Feminist Fitness is Complex, Y’all!

This post is about how lately I’ve noticed some tensions, contradictions, and concessions relating to my fitness activities, my values, and my actions.

About a month ago I was at an all-inclusive resort. I went to their giant indoor gym to check it out. On vacation, everyone gets more choice about how to spend their time, and choosing to exercise at a week-long, 3-meal buffet isn’t the worst idea. Yet, I still found myself surprised at how many vacationers were there, choosing weights and cardio machines inside over the swim-up bar in the middle of the sunny afternoon.

Then I looked more closely, and I saw a lot of mirror posing and leisurely, high-fashion strutting in that gym. It seemed as if the workouts were on vacation. As well, the spandexified vacation gym rats were in stark relief to the Dominican Republican employees who were all heads down, cleaning and re-stocking gym items, in their linen uniforms. Although I should have felt good being in that gym while on vacation, instead I felt self-congratulatory and also a bit icky.

A few weeks ago I started seriously prepping for a week-long hiking trip with friends in February. Good gear matters on trips with uncertain winter weather and lots of hills, I am told. So I started researching and comparing and getting advice. And buying. And then buying more. Some FIFI bloggers are challenge themselves to buy nothing for a year. In contrast, I am BUYING ALL THE THINGS. The more things I buy, the more things I seem to need. I want to be prepared and comfortable, but I also reel as if I’ve succumbed to the marketing of the exercise gear industry and the algorithms of online shopping.

Then, a few days ago, I scored a goal in my rec soccer game—the only goal of the whole game, and in the opponent’s net (contrary to my past goals). We won, and I was elated to be part of that win. 24 hours later, I discovered that while I was feeling great about winning I had also lost my 7 gold and silver rings at the sports complex. Attempts to find them have been futile, and I am saddened to have misplaced that which held so much value for me. I shouldn’t have taken them to the sports complex, but I happen to like both exercising and wearing jewelry.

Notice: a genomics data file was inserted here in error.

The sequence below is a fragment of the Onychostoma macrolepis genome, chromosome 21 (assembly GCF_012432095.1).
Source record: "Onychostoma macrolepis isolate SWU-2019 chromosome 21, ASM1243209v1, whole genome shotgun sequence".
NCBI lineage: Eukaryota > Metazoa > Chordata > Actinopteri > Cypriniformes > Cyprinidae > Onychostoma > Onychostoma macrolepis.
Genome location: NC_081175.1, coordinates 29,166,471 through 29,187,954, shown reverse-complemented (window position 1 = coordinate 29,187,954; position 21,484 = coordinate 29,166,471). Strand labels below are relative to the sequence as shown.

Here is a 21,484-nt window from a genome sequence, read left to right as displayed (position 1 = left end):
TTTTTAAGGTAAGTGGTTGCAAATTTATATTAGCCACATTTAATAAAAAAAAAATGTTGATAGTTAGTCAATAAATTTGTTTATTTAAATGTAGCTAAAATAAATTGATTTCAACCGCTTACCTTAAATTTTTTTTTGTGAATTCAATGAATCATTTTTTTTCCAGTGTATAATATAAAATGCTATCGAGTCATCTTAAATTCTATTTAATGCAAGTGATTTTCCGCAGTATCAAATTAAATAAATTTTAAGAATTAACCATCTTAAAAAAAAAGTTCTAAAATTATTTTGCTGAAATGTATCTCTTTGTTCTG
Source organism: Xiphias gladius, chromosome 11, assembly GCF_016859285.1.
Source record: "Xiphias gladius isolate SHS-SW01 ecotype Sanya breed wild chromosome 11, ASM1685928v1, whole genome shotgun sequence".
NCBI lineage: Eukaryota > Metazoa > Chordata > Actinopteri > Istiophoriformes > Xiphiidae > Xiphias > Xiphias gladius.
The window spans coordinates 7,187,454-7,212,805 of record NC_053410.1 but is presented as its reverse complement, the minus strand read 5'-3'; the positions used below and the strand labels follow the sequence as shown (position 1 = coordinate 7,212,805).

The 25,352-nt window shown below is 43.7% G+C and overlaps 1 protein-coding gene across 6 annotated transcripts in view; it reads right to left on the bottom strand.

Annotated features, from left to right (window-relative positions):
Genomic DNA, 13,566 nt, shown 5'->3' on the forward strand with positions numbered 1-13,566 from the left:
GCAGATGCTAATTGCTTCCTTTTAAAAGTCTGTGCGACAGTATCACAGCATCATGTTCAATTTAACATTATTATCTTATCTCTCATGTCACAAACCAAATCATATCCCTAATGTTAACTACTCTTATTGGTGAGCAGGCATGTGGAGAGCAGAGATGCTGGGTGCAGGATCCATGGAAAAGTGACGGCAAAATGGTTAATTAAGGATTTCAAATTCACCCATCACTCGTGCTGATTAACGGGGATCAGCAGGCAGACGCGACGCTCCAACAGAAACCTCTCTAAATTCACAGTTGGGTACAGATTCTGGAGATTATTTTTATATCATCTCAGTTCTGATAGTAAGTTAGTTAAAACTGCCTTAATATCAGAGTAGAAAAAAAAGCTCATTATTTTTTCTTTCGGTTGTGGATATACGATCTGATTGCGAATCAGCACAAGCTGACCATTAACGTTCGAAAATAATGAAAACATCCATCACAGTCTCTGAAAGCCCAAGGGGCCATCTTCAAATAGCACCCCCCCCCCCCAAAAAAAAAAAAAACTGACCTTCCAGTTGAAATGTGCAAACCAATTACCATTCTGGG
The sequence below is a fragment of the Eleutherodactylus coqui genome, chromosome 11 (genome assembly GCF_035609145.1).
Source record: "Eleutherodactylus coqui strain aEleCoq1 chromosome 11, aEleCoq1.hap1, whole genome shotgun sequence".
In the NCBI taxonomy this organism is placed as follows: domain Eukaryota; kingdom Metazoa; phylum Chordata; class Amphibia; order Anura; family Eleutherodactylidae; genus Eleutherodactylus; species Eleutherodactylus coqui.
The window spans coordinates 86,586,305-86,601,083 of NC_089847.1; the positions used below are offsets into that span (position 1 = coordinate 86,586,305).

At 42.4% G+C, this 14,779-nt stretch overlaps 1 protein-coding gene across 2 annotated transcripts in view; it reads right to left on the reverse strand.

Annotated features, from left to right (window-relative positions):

These small happenings don’t easily sort out in my brain, leaving me feeling conflicted: I am torn between self-congratulation and social conscience, between comfort and commodification, and between holding on and letting go.

My conclusion is one we may already recognize: fitness is complex! We often aim for alignment in what we think and what we do, but we also question and challenge what goes below the surface about exercise. We strive for equity, diversity, and accessibility in fitness and sports, but we must also accept that inclusion is a rough journey and not just a simple checkbox to tick.

Some days, I feel a bit flummoxed by the complexity of fitness and feminism in my mid-life. It’s not all simple and straightforward. If you are feeling that way too right now, then I send you all the grace and good vibes I can muster in these perplexing times.

2 thoughts on “Feminist Fitness is Complex, Y’all!

  1. Your post is thought-provoking, Elan! What it made me wonder was why the discomfort in the gym with the contrast described and not at the pool bar or elsewhere?

  2. With you on the gym discomfort at the resort. I wondered about it too. I think for me it’s partly because other people have physically demanding jobs and there’s me, on holiday, exercising in part because my everyday life asks so little of me. I’m not sure that the staff think those of us exercising on vacation are ridiculous but I thought that might be the case. It was weird either being flaked out on a deck chair drinking virgin mojitos or deliberately exercising. No cooking or cleaning or everyday movement.

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